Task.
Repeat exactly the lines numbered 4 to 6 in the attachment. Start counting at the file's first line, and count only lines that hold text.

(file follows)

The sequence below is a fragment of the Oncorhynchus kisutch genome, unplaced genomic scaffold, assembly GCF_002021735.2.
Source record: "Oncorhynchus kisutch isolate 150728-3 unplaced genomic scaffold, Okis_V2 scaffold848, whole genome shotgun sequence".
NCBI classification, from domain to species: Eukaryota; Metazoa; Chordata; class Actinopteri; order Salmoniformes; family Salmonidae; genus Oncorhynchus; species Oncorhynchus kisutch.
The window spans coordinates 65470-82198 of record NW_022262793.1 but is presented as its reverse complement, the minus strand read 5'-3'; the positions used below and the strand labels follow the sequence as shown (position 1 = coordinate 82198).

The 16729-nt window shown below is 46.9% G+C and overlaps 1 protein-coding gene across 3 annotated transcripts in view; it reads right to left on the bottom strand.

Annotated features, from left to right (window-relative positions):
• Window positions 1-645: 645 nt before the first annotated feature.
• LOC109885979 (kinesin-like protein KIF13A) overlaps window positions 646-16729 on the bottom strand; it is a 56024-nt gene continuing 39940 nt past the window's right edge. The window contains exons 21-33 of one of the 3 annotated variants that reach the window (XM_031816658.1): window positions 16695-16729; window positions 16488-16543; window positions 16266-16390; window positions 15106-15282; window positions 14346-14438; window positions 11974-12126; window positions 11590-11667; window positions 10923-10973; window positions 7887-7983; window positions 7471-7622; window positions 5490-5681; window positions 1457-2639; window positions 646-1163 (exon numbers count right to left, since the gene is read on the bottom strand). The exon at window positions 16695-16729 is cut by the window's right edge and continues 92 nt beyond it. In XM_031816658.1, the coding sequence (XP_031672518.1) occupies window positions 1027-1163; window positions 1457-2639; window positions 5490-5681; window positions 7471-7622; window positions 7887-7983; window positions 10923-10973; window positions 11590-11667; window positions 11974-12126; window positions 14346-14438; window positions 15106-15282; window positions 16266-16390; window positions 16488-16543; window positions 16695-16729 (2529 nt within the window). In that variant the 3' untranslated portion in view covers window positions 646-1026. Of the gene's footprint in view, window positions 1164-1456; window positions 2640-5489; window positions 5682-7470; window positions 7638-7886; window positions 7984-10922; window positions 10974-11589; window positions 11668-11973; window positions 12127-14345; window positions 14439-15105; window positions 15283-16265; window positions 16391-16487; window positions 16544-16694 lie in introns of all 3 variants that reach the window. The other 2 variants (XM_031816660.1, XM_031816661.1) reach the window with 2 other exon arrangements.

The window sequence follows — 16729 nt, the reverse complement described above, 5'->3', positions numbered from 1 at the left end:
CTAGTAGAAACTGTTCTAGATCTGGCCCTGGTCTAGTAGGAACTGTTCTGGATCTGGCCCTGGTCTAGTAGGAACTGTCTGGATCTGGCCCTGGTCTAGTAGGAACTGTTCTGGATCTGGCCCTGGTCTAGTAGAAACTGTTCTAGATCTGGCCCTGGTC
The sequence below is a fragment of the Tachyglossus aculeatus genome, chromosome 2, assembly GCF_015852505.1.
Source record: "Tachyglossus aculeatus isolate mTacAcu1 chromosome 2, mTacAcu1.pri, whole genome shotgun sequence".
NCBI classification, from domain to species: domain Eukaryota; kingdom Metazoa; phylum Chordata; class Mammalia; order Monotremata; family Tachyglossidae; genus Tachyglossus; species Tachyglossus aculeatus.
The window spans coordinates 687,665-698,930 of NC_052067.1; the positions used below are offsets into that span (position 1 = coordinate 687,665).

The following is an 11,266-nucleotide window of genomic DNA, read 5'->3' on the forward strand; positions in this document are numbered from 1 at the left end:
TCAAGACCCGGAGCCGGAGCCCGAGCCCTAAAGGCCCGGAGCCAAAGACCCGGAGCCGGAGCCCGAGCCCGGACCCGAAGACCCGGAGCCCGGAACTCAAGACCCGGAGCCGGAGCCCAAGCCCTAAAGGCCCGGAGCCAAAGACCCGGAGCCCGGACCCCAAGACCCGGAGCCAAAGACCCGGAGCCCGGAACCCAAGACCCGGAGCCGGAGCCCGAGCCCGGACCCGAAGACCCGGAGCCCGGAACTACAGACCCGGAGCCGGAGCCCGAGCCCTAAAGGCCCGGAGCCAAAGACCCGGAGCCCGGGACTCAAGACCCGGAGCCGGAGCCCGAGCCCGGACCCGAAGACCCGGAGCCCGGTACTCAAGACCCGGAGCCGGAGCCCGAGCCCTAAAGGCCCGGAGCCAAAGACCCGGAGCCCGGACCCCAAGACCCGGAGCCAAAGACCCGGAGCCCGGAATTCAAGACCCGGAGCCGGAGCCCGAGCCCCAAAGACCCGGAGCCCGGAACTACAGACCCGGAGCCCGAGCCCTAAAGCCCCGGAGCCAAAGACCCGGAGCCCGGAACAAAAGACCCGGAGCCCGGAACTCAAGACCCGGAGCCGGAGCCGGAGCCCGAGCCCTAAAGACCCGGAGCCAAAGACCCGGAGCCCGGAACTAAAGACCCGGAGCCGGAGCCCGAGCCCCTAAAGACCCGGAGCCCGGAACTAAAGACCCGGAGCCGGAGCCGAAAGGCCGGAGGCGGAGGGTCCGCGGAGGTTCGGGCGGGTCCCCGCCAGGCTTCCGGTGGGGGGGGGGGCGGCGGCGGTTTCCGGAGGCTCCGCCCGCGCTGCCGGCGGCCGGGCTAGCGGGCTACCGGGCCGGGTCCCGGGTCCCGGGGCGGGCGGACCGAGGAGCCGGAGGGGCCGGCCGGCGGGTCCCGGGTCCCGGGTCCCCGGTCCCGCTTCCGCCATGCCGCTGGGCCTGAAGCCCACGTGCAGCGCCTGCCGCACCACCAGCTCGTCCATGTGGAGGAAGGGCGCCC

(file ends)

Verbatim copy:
The window spans coordinates 65470-82198 of record NW_022262793.1 but is presented as its reverse complement, the minus strand read 5'-3'; the positions used below and the strand labels follow the sequence as shown (position 1 = coordinate 82198).

The 16729-nt window shown below is 46.9% G+C and overlaps 1 protein-coding gene across 3 annotated transcripts in view; it reads right to left on the bottom strand.

Annotated features, from left to right (window-relative positions):